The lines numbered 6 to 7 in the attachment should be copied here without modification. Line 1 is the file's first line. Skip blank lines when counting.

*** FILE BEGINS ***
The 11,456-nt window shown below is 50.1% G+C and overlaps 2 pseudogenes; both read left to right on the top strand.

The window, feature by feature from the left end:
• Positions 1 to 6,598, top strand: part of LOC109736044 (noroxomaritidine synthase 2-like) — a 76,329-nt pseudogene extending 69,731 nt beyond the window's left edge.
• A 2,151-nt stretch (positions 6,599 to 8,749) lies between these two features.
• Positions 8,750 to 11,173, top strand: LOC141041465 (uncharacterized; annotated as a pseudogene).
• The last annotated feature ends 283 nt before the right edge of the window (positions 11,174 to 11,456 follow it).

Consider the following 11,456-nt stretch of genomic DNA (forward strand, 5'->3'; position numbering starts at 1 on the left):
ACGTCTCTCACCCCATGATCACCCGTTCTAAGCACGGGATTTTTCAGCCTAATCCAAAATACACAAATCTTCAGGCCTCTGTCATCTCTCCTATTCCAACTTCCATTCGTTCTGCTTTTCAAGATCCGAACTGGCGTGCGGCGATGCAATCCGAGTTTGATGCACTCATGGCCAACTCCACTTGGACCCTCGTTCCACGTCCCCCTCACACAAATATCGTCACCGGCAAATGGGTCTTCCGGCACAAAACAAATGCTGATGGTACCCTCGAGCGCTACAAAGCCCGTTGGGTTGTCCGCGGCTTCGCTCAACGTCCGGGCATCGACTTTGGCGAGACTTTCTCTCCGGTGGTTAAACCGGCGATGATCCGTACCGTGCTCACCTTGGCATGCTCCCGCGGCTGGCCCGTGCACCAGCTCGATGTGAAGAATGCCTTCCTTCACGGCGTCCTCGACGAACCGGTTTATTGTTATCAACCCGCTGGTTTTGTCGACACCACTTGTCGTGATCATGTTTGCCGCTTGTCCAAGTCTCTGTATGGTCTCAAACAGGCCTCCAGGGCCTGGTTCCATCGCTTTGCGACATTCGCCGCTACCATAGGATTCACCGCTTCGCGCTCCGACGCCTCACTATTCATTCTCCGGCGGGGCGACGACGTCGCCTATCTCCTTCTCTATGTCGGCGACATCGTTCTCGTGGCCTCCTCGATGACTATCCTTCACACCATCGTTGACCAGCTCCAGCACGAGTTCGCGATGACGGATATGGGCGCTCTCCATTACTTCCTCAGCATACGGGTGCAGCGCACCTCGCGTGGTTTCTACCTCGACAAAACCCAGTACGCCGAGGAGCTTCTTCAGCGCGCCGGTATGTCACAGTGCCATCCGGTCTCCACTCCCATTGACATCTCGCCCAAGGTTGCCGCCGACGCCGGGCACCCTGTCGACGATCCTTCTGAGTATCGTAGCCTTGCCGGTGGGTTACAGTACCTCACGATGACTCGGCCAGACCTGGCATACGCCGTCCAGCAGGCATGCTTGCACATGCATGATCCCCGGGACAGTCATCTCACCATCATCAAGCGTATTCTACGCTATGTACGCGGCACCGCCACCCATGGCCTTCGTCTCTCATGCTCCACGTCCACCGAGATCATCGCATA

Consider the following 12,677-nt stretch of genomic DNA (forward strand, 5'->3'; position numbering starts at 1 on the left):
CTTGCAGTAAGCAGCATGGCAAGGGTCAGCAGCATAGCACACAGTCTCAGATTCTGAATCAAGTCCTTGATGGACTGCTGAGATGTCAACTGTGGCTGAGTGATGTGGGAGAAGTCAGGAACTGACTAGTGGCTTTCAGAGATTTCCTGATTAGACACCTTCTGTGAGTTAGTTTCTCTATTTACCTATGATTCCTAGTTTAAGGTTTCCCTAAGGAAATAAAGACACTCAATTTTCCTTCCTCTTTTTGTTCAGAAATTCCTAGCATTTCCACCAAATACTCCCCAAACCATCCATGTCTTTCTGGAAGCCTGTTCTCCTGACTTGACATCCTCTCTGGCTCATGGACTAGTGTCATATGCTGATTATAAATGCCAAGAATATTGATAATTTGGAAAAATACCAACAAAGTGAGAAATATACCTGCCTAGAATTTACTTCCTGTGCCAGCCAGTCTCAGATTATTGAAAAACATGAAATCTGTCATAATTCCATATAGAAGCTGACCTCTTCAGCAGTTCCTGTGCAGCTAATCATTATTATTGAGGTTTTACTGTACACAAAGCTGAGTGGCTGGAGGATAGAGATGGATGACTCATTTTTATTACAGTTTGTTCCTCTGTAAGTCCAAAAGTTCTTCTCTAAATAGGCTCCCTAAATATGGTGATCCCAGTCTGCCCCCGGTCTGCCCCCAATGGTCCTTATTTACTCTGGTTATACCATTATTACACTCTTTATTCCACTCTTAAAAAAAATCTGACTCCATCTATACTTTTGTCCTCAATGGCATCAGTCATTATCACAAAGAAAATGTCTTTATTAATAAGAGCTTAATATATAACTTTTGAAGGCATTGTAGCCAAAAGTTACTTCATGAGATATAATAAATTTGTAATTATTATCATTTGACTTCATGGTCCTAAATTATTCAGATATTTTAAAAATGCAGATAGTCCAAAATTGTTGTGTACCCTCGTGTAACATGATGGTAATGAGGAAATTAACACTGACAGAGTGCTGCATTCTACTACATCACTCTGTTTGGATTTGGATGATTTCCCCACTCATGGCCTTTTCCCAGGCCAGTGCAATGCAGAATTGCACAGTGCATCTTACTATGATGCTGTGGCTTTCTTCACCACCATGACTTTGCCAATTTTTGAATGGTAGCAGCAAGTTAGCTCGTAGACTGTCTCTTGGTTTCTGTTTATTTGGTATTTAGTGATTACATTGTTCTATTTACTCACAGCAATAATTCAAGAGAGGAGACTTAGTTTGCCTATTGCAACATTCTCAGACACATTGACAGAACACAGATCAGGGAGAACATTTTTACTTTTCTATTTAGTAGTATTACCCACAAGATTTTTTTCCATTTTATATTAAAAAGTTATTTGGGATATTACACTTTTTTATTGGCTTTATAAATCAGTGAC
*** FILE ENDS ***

• The last annotated feature ends 283 nt before the right edge of the window (positions 11,174 to 11,456 follow it).

Consider the following 11,456-nt stretch of genomic DNA (forward strand, 5'->3'; position numbering starts at 1 on the left):